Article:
Gayle Forman, you are a fantastic writer. I just had to say that up-front. Forman’s young adult book If I Stay and its sequel of sorts, Where She Went, were excellent, and she hasn’t disappointed me with her newest.
In this novel, which I would really classify as kind of “new adult” rather than “young adult,” since its main character has graduated high school and goes off to college during the book and is a fairly mature official “adult,” Allyson Healey gets to spend a few weeks touring Europe after her high school graduation, thanks to the largesse of her well-off and highly involved parents. She’s always been an excellent student and has a promising college and work career ahead of her. She just considers herself kind of boring and predictable. When her best friend, Melanie, suggests that this trip is just their first opportunity to really reinvent themselves around new people and in new places, Allyson doesn’t really join her friend in the enthusiasm for the concept, though “Mel” slips into a new persona instantly.
But when she sees a handsome guy in a street performance of Shakespeare in Stratford-upon-Avon, and then just so happens to run into him again on the train the next day, Allyson feels a jolt of excitement for the opportunity to be different — if only for one day. When Willem posits the idea, she spontaneously takes the train with him from London into Paris to spend just one day there. They don’t do touristy stuff; they hang out, explore, get lost. And it is an absolutely perfect day, even though some odd stuff happens.
When that one day is over, though, she heads back to Boston for college, the same old Allyson as before. And a depressed one at that.
The beauty of the story isn’t the quirky plot of a highly unusual day spent with a total stranger in a literally foreign city; it’s the digging that Allyson does into herself, the growth she makes, over the course of the book. The best kinds of stories lay bare a character’s thoughts and feelings and motivations, and this one really lets us get to know Allyson. It’s a beautiful journey, and it feels utterly real. Forman proves she truly is a gifted writer, even as this story doesn’t quite pack the punch of her previous two books, which involved the more intense plot points of family ties, grief, and loss.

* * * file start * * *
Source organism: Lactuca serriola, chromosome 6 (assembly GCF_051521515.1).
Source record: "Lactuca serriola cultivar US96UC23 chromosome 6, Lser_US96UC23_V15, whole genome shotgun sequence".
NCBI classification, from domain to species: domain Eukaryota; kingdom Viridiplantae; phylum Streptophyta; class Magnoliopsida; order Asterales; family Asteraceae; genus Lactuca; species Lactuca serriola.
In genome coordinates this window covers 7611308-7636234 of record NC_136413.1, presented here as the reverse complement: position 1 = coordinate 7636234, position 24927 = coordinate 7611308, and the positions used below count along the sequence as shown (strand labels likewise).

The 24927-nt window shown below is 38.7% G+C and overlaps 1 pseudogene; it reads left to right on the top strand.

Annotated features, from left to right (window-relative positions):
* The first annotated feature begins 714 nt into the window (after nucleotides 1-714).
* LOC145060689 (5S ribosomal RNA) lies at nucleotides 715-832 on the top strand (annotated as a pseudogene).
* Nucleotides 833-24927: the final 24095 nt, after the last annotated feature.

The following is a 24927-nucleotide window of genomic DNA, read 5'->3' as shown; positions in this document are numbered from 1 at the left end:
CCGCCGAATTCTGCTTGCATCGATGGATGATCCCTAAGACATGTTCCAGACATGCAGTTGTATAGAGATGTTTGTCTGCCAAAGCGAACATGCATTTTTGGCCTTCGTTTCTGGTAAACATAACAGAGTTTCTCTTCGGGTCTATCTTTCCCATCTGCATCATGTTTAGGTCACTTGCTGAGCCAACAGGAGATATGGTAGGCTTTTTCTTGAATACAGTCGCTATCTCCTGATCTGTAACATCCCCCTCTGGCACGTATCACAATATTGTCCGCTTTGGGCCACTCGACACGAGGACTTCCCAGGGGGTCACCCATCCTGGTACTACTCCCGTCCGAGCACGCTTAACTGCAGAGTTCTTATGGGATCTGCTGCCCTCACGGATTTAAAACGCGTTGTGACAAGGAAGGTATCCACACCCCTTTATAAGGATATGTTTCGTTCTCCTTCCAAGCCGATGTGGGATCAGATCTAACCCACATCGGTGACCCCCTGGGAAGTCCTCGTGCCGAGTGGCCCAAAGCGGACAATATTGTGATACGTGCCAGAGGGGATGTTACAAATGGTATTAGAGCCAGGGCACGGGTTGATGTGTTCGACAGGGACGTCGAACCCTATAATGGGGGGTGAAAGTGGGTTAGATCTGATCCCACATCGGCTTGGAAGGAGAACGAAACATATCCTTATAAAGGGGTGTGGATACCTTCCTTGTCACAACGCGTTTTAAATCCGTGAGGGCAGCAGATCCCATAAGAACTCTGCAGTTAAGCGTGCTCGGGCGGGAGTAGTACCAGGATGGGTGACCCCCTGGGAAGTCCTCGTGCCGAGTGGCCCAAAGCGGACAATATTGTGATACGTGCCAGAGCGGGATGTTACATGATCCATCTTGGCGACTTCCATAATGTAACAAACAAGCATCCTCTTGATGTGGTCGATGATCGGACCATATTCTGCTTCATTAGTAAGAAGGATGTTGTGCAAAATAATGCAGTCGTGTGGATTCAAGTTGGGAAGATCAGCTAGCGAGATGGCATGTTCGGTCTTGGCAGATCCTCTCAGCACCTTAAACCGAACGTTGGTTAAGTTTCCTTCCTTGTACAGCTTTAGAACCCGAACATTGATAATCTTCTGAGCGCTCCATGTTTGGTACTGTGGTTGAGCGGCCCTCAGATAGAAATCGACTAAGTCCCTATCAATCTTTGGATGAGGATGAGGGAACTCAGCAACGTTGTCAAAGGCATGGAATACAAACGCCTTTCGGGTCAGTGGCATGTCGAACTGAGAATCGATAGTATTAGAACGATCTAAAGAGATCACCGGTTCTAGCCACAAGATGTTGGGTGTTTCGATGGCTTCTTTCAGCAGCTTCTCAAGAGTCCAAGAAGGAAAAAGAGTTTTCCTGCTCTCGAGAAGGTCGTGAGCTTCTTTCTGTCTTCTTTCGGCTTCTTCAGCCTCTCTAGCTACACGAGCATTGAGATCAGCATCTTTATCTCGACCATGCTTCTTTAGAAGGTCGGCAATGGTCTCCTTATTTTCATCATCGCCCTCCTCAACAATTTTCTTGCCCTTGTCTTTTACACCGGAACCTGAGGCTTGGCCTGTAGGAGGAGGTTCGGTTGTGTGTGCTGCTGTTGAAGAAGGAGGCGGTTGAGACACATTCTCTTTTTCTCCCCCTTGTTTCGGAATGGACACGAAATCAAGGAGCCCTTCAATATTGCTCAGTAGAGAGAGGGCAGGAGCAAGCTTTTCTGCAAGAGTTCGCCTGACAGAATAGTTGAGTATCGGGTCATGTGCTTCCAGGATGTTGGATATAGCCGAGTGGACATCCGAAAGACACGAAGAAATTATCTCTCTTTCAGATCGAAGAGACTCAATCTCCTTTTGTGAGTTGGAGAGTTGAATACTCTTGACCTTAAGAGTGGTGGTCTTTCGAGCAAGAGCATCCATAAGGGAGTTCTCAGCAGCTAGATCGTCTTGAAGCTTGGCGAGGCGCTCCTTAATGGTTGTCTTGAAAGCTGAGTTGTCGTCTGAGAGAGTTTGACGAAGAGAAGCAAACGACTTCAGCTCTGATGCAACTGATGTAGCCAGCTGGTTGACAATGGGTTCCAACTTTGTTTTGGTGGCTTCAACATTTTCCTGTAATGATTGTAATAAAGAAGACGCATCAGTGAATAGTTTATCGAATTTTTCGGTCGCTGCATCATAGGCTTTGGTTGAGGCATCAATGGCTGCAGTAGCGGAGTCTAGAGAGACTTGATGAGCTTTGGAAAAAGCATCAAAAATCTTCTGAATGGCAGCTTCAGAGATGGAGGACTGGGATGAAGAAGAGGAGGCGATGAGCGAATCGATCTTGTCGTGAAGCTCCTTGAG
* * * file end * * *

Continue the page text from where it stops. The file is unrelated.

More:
An added bonus is all the tramping around Europe. I just loved being there in those cities with Allyson, drinking in all the sights and sounds and becoming a part of the city streets. (I am going to have to find a true macaron to try, as well.) It inspired me to explore and just live and let go. The only drawback was the end, which wasn’t nearly enough information for me to conclude the story. The book will have a companion book coming up later this year (luckily, not too far away), told from the point of view of Willem, and it will complete the story. But in the meantime, I feel a little gypped.
Rated: Moderate. There is one f-word and some uses of moderate and mild language, including some in French, but a lot of the book is fairly free of offensive language. There is one sex scene, which is fairly detailed in the making-out part but not so much after. There are also scenes in which the characters drink alcohol but generally don’t get drunk. There is also just some talk about these college students drinking or partying, but it’s minimal. Since this book is really best targeted to other “new adults,” it really rates about a moderate for them and for adult readers.